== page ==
The Cult of Sacred Wells: Introduction

This is an informative post on sacred wells — past, present, Christian, pagan. In this time of dwindling access to clean, fresh water, we would do well to honor the sacredness of wells. For some reason, this post also reminds me a bit of a book I read a long time ago, called “Taking the Waters: Spirit, Art, Sensuality,” by Alev Lytle Croutier. I no longer own the book, but it has haunted me for decades. Thanks for the reminder, and I look forward to future posts on wells.

Fairy faith in the Northwest

  “There is no superstition stronger in Ireland than a belief in the curative power of the sacred wells that are scattered over the country; fountains of health and healing which some saint had blessed, or by which some saint had dwelt in the far-off ancient times. But well-worship is even older than Christianity. It is part of the early ritual of humanity, brought from the Eastern lands by the first Aryan tribes who migrated westward, passing along from the Mediterranean to time Atlantic shores,” (Wilde, Holy Wells).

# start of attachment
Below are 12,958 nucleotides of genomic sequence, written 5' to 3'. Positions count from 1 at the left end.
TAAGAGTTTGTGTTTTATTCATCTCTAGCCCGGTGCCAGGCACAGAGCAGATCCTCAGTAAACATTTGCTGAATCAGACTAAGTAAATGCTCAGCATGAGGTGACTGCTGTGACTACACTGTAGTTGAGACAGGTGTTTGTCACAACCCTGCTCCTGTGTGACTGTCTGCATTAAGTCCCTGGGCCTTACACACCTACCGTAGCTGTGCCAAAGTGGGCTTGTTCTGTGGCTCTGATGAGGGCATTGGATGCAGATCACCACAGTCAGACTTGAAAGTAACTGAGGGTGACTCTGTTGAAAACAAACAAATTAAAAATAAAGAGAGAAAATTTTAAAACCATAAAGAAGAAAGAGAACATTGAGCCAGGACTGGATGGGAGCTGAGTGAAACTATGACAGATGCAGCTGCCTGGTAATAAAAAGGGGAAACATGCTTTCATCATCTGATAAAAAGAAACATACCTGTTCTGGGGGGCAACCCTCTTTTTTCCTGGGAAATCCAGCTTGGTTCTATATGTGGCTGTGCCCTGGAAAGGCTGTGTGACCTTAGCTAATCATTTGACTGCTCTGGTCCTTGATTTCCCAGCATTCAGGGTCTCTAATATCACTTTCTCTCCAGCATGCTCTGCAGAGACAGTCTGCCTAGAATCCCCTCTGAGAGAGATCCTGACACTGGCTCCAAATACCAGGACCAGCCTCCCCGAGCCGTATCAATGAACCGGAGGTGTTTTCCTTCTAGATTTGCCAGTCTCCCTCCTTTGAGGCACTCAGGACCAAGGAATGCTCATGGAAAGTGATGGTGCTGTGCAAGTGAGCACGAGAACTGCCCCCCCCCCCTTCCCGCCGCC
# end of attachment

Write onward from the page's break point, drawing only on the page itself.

The great regard that the people of Ireland had for wells is so great that, at one time, they were referred to as The People of the Wells. Within Ireland and Wales, many sacred wells dotted the landscape, each coveted for their holy powers of magic, insight, and healing. From ancient times, to the spreading of Christianity into the British Isles, and even…

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